The Lord and Giver of Life

Watching for the morning of October 13

The Twenty-first Sunday after Pentecost:
Proper 23 / Lectionary 28

English: Lepers in Jerusalem 1913 outside Mary...

English: Lepers in Jerusalem 1913 outside Mary’s Tomb in the Kidron Valley. (Photo credit: Wikipedia)

Band-Aids exercise a magical power for small children.  There is a kind of terror that seems to overtake them at the sight of blood – as though the life force were leaking from their body.  The same seems to have been true of skin diseases in ancient Israel; several chapters in Leviticus discuss such diseases, their diagnosis, and their consequences in great detail.  We still share something of these ideas, or we wouldn’t spend however many billions of dollars on skin care lotions and creams.  We routinely say people look well or ill based on their skin condition.  And a certain pallor always strikes us with a deathly fear.

The laws in Leviticus governed blotches and discoloration on walls and fabrics, too, even as we react to the site of mold.  This is not about contagion and disease prevention; it is about that sense of the unclean.  In Israel, such a disease excluded you from family and community.  You become an untouchable.  It hints that you are under a curse, that God is holding your sins against you.

Ten such people cry out to Jesus for mercy in Sunday’s gospel.  What happens is not a medical miracle; what happens is a restoration of life.  Their bodies are made whole; their spirits are made whole; their lives are made whole.  They are restored to their life in their community.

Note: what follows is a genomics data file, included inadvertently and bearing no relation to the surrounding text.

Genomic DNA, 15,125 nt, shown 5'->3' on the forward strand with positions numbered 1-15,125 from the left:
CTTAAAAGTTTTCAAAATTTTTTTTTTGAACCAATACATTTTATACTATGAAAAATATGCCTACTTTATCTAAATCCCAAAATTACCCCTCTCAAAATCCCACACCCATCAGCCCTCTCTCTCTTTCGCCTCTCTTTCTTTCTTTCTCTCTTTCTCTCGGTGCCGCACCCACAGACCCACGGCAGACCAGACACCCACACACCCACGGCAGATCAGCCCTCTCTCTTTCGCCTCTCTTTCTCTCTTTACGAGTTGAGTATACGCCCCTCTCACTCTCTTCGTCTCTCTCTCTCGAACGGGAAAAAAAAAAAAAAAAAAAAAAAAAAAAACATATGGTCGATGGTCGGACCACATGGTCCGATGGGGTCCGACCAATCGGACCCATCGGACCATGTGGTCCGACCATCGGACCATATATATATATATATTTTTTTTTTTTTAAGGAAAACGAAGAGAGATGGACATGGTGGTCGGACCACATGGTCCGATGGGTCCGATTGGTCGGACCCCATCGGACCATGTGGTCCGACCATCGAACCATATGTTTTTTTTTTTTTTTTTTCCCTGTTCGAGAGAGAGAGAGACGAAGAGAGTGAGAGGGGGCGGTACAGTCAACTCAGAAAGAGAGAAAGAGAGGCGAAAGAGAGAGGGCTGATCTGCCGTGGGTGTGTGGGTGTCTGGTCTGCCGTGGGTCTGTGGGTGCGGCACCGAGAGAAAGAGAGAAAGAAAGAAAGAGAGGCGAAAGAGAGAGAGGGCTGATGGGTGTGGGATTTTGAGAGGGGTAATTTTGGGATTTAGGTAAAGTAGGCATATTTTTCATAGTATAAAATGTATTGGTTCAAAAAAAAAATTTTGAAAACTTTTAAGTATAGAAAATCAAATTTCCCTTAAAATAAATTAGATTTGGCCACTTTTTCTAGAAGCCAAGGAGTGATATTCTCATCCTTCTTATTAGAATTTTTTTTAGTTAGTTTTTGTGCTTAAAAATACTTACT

But only the one Samaritan seems to understand that they have not met a mendicant healer; they have been met by the one authorized to dispense the gifts of the Lord and Giver of Life.

The Prayer for October 13, 2013

God our healer and redeemer,
stretch forth your hand,
touch us with your spirit,
that cleansed and made whole
we may live lives of gratefulness and praise.  

The Texts for October 13, 2013

First Reading: 2 Kings 5:1-3, 7-15c
“Naaman, commander of the army of the king of Aram… suffered from leprosy.”
– The commander of Israel’s hostile neighbor is told by a captured Israelite maid that there is a prophet in Israel who can heal him.

Psalmody: Psalm 111
“I will give thanks to the Lord with my whole heart.” – An acrostic hymn singing the praise of God from Aleph to Tau (A to Z).

Second Reading: 2 Timothy 2:8-15
“Remember Jesus Christ, raised from the dead, a descendant of David–that is my gospel, for which I suffer hardship, even to the point of being chained like a criminal. But the word of God is not chained.” – Written by Paul (or, as some scholars think, in Paul’s name) from prison to his protégé Timothy, the author speaks to the next generation of leadership urging faithfulness to the teaching they have received.

Gospel: Luke 17:11-19
“Then Jesus asked, “Were not ten made clean? But the other nine, where are they?’” –As Jesus approaches a village he is met by ten people suffering from a dreaded skin affliction that excludes them from their families and community.  They are sent on their way healed, but only the Samaritan in the group returns to acknowledge Jesus and give thanks to God.

Advertisements

Leave a Reply

Fill in your details below or click an icon to log in:

WordPress.com Logo

You are commenting using your WordPress.com account. Log Out / Change )

Twitter picture

You are commenting using your Twitter account. Log Out / Change )

Facebook photo

You are commenting using your Facebook account. Log Out / Change )

Google+ photo

You are commenting using your Google+ account. Log Out / Change )

Connecting to %s